The way the church in Jerusalem worked with Saul is an illustration of a way to biblically handle situations such as this. Saul in Jerusalem is dealing with both friends and acquaintances among whom he had grown up, with whom he had studied in school and with whom he had played in the streets. In his older years, in the midst of those relationships and before his conversion, he had done irreparable, horrific damage to the Jewish-Christian community…the Hellenist Jewish Christians had left town when the persecution began and they knew of Paul only by reputation. So, when he met Jesus on the Damascus road he did a complete transformation and became the biggest advocate of Jesus and His church. But the damage he had done did not evaporate into thin air as he began trying to approach his friends with the gospel. At his first attempt three years after his conversion even the apostles and the Christian community were still afraid of him. The situation was impossible to reconcile, at least, on an emotional level, with those he had hurt. His best efforts were coming to naught in spite of his good intentions; but, even a direct appeal from Christ would not dissuade him from his goal.
The church needed time and space before they could fully accept the transformation that took place in the life of Saul. And so, Jesus tells him he must go but he resists; in the end, it was the people of the church themselves that sent him away.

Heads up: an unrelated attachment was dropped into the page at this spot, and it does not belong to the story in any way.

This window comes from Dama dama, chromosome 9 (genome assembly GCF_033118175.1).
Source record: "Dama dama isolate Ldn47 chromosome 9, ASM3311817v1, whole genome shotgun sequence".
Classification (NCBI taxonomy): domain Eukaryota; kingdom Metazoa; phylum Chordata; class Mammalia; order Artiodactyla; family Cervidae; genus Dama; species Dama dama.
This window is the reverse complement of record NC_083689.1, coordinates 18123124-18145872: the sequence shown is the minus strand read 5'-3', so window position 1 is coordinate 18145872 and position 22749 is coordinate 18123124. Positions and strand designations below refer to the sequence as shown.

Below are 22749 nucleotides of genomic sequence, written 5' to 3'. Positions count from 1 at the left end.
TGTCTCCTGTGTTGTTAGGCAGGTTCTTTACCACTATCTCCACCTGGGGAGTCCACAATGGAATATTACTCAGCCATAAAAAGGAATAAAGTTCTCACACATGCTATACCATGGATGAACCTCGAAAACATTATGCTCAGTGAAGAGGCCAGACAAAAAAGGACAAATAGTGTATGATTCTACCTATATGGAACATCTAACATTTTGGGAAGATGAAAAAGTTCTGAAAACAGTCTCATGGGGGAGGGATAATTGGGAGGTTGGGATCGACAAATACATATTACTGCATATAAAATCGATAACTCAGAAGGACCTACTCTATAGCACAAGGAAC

From that time on, I believe that the 10 years he was away gave time to help the hurting members of the church in Jerusalem to heal while Paul learned more about himself, his need for greater humility before God, and the importance of grace among other things. Those 10 years were filled with experiences that tested him, honed him, sharpened him and, most importantly, humbled him. In Paul’s situation the sequence is clear.
- An egregious offense or series of offenses have occurred in the life of Saul.
- His conversion convicts him about the error of his ways and he hopes to tell his community of his change.
- Nonetheless, his presence surfaces the victims of the Jerusalem church; they are afraid of him.
- The desire of all concerned is to restore healing, trust and full fellowship.
- They send Saul away for his good and the community’s good.
- Over time, Barnabas monitors Paul’s progress and spends a year observing the depth of his transformation.
- After a time came restitution, repentance, forgiveness and healing when conditions are met and sufficient time has elapsed.
From this biblical example, when anyone damages the innocent from within the body of Christ I believe the initial action is, as the church did with Saul, to ‘take’ and ‘send’. For the church in Jerusalem it would require more than 10 years before trust was re-established and healing could begin. Once the separation is accomplished three very important values must govern the actions taken by leaders.